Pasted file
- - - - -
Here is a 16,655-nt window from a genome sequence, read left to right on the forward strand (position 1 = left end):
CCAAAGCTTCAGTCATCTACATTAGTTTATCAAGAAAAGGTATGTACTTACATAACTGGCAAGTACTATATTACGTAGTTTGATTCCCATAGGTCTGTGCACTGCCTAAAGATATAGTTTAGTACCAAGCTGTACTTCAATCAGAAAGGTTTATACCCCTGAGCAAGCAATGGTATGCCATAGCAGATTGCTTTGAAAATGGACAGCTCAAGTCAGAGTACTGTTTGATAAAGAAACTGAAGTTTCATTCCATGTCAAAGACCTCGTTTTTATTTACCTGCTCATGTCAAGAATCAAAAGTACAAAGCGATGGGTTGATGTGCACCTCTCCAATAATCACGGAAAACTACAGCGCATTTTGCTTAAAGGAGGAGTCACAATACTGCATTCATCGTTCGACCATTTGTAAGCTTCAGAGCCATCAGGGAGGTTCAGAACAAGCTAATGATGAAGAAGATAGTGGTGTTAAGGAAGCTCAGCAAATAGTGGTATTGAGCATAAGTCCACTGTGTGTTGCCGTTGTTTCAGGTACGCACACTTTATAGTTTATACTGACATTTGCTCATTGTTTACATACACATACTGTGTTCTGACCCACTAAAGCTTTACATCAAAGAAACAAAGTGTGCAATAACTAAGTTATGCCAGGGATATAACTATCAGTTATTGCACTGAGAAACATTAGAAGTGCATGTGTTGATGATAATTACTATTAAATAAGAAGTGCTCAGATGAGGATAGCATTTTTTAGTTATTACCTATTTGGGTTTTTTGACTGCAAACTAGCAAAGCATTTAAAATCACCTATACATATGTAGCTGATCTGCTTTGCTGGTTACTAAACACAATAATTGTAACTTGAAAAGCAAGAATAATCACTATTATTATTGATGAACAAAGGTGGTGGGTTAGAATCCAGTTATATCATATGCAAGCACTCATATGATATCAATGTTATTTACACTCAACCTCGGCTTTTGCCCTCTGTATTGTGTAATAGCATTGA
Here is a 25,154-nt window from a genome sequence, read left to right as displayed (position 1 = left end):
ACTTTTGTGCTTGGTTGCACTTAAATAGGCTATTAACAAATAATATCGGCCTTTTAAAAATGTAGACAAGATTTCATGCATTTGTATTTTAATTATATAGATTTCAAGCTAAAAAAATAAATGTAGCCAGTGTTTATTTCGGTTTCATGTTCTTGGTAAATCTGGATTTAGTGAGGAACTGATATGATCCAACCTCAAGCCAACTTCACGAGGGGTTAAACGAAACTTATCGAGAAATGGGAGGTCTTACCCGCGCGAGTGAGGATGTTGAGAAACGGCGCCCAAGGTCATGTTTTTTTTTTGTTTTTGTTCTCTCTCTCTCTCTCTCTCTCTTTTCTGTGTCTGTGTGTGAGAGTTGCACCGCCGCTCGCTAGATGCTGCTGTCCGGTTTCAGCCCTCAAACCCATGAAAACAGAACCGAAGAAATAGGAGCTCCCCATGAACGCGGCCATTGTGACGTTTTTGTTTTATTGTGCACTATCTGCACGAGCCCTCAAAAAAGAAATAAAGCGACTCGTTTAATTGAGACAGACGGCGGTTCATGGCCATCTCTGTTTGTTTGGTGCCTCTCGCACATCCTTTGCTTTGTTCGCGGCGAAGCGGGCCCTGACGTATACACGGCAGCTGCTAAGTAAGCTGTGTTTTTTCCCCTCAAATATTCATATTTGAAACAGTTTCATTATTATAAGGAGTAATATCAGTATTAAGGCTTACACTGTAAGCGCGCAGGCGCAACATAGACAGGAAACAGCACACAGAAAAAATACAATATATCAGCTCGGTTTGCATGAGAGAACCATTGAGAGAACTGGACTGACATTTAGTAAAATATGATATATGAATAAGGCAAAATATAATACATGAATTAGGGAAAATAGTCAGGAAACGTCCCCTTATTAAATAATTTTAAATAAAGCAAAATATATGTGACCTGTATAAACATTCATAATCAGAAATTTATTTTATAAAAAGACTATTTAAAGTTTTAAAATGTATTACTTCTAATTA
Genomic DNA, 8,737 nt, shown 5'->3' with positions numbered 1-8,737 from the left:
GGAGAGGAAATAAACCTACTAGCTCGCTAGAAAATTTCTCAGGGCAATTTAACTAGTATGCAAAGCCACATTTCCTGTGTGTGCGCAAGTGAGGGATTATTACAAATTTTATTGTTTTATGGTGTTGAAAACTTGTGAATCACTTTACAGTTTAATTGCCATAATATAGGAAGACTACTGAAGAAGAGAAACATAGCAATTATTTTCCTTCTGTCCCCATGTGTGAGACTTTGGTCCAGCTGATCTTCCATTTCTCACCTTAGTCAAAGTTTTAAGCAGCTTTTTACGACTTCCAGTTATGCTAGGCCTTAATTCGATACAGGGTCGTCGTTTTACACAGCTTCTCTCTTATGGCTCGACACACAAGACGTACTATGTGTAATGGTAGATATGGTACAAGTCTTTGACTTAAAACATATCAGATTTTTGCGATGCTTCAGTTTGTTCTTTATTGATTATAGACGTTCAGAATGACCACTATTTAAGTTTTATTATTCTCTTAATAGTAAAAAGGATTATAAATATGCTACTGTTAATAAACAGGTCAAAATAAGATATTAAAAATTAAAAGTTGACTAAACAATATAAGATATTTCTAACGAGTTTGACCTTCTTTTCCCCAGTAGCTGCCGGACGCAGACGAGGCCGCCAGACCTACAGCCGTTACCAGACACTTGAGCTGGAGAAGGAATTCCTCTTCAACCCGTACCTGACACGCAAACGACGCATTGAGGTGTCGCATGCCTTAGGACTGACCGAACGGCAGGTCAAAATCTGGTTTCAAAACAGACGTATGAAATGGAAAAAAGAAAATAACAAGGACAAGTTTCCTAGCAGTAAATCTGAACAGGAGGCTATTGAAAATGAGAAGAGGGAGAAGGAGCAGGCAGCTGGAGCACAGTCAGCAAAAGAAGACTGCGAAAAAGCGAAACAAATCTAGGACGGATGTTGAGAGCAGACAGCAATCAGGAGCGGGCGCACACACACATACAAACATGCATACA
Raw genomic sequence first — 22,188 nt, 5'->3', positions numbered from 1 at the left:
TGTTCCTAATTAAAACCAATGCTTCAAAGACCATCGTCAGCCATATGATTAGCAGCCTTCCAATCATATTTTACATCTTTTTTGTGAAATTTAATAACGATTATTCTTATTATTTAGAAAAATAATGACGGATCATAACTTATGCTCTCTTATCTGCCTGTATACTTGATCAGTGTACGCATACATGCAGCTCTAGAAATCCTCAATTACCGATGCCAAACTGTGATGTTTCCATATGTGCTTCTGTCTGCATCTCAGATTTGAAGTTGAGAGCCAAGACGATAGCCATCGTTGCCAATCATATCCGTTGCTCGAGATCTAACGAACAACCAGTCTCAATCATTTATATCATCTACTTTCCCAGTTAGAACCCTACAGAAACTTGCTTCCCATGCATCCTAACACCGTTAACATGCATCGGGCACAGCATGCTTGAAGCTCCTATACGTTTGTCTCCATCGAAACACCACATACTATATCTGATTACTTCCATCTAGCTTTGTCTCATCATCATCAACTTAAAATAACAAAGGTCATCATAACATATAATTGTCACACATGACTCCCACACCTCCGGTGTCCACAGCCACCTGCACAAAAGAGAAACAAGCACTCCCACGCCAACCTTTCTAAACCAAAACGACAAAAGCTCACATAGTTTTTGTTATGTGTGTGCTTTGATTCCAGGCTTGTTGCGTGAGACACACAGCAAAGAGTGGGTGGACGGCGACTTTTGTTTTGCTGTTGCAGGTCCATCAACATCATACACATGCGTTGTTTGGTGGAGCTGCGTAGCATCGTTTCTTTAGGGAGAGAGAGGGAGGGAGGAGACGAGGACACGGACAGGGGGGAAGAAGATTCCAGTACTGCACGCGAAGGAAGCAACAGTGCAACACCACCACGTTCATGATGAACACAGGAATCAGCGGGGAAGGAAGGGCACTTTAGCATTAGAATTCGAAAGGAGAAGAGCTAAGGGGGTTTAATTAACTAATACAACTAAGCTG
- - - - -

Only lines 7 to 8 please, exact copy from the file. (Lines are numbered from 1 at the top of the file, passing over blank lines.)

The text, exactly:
Raw genomic sequence first — 22,188 nt, 5'->3', positions numbered from 1 at the left:
TGTTCCTAATTAAAACCAATGCTTCAAAGACCATCGTCAGCCATATGATTAGCAGCCTTCCAATCATATTTTACATCTTTTTTGTGAAATTTAATAACGATTATTCTTATTATTTAGAAAAATAATGACGGATCATAACTTATGCTCTCTTATCTGCCTGTATACTTGATCAGTGTACGCATACATGCAGCTCTAGAAATCCTCAATTACCGATGCCAAACTGTGATGTTTCCATATGTGCTTCTGTCTGCATCTCAGATTTGAAGTTGAGAGCCAAGACGATAGCCATCGTTGCCAATCATATCCGTTGCTCGAGATCTAACGAACAACCAGTCTCAATCATTTATATCATCTACTTTCCCAGTTAGAACCCTACAGAAACTTGCTTCCCATGCATCCTAACACCGTTAACATGCATCGGGCACAGCATGCTTGAAGCTCCTATACGTTTGTCTCCATCGAAACACCACATACTATATCTGATTACTTCCATCTAGCTTTGTCTCATCATCATCAACTTAAAATAACAAAGGTCATCATAACATATAATTGTCACACATGACTCCCACACCTCCGGTGTCCACAGCCACCTGCACAAAAGAGAAACAAGCACTCCCACGCCAACCTTTCTAAACCAAAACGACAAAAGCTCACATAGTTTTTGTTATGTGTGTGCTTTGATTCCAGGCTTGTTGCGTGAGACACACAGCAAAGAGTGGGTGGACGGCGACTTTTGTTTTGCTGTTGCAGGTCCATCAACATCATACACATGCGTTGTTTGGTGGAGCTGCGTAGCATCGTTTCTTTAGGGAGAGAGAGGGAGGGAGGAGACGAGGACACGGACAGGGGGGAAGAAGATTCCAGTACTGCACGCGAAGGAAGCAACAGTGCAACACCACCACGTTCATGATGAACACAGGAATCAGCGGGGAAGGAAGGGCACTTTAGCATTAGAATTCGAAAGGAGAAGAGCTAAGGGGGTTTAATTAACTAATACAACTAAGCTG